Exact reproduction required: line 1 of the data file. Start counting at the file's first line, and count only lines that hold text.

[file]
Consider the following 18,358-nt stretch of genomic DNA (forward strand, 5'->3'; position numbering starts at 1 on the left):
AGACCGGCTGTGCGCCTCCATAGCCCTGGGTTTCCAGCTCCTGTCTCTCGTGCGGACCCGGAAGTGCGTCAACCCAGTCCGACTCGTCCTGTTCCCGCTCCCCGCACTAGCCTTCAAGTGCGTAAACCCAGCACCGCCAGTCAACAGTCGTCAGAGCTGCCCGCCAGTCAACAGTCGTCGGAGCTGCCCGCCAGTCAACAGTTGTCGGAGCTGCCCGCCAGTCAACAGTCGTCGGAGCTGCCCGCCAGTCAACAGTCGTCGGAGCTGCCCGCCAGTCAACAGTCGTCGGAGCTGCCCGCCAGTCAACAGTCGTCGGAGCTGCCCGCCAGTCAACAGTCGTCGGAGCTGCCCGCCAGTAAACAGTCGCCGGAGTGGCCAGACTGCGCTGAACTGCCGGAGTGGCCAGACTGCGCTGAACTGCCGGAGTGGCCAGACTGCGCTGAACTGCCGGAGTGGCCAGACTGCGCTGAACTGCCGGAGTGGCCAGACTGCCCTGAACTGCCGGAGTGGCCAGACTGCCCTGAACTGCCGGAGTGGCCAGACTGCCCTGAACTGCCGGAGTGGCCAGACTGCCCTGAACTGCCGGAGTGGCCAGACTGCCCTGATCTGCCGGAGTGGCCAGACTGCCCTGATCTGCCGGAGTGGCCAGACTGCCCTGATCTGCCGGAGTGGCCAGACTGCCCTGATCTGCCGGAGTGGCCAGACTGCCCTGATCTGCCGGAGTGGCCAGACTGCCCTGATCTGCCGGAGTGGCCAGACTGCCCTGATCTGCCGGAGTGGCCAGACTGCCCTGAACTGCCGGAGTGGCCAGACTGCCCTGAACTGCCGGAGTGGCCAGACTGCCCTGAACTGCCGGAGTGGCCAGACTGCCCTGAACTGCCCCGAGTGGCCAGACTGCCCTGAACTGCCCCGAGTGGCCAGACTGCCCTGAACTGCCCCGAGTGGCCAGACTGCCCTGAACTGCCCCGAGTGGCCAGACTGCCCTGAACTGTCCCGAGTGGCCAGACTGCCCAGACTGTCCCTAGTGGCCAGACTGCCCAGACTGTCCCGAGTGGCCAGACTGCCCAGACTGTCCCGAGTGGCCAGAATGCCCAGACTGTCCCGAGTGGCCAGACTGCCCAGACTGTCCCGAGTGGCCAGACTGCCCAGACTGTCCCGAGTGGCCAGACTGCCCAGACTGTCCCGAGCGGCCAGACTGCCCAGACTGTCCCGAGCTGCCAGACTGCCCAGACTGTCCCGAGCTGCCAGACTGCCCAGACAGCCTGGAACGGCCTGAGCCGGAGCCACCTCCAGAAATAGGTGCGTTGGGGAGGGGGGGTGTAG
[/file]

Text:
Consider the following 18,358-nt stretch of genomic DNA (forward strand, 5'->3'; position numbering starts at 1 on the left):